They are at the on ramp now. They pick up speed. The guardrail is grey and low. The landscape is dotted with bare trees. The sun comes up late this time of year. Just now a hint of light is winding through the naked limbs. They remind her of the abstract art in her old childhood bedroom. Those branches seem to be aching for something. The more she looks at them, the more insistent their stance.  They are the only car on the road this early. The highway feels in-between.

          They drive past three billboards in three minutes. The fist advertises a preschool. The next one reminds unexpectedly pregnant women to consider adoption. The third is for state sponsored children’s health insurance. She feels exposed on this empty stretch of limbo. Wait…Limbo doesn’t exist anymore, right? She tries to remember. She wants to ask Fraser, but his remark still stings. She isn’t ready to forgive him yet.

          Chelsea stares out the window. How dare Fraser snap on an important morning like this? “At the last appointment, when Dr. Brown said this was normal for lots of couples, you coughed.”

          Fraser is startled. “What?”

          Chelsea rubs her hands over her arms. “You blame me, don’t you?”

          He tugs at his shoulder belt, frustrated now, “I don’t know why I coughed last month. Do you really expect me to remember that?”

          Chelsea continues to look out the window.  A blue billboard. Rest Stop in ¼ mile. “I remember. It was a hostile cough.”  

          She crosses her arms. “It’s cold in here today.”

          He gives her a sideways glance. “It’s been cold for awhile.”

          “What did the mechanic say? When can we bring the car in?”

          He focuses intensely on the road. “Umm…We can’t. I forgot to call him. We were busy. And Hammond moved the deadline up. You know what he’s like. I’ll call first thing in the morning. I promise.”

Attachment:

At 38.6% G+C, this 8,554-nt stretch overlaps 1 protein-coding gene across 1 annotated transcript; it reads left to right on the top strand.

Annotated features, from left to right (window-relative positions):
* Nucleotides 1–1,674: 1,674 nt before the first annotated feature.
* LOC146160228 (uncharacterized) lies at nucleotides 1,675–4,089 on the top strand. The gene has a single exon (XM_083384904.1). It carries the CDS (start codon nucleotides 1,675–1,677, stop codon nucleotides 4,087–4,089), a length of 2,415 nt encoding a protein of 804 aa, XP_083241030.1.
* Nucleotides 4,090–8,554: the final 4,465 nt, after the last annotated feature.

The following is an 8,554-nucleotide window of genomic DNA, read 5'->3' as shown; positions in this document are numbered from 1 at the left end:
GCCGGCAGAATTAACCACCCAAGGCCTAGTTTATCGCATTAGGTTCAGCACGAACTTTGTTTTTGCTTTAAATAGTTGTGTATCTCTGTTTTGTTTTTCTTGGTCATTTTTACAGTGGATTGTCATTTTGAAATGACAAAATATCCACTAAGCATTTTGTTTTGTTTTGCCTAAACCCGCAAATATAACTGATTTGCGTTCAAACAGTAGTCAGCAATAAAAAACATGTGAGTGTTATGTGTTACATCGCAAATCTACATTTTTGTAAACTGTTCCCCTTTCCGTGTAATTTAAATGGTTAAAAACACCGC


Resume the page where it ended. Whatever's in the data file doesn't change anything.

“You always promise…You promised we’d get a cat,” she remembers.

          He responds slowly and is careful to keep his eyes on the road. “We tried. I was allergic.” “

          “And, what if there’s another problem?” Chelsea makes air quotes to emphasize her point. Chelsea notices the sign for the speed limit, “It says 45. You need to slow down.”

           “Are you saying this is my fault?”

          “No. But we had a plan. And we aren’t. You said…” She stops mid sentence and blows into her hands and rubs them together.

          Fraser lets out a sigh. “Talking to you makes me tired.”

          The drive is interminable. She blinks her eyes furiously, not willing to allow one mutinous tear to fall. The check engine light flickers on.

          Chelsea turns to look at out the window. “I just want to feel warm again."


Valerie Hodges is currently studying an MLitt at the University of Aberdeen. She prefers to go by 'Kate,' and says of herself: 'I’m intrigued by stories that have undefined endings because life doesn’t usually offer many clean breaks. Or if it does, we find it hard to accept them.'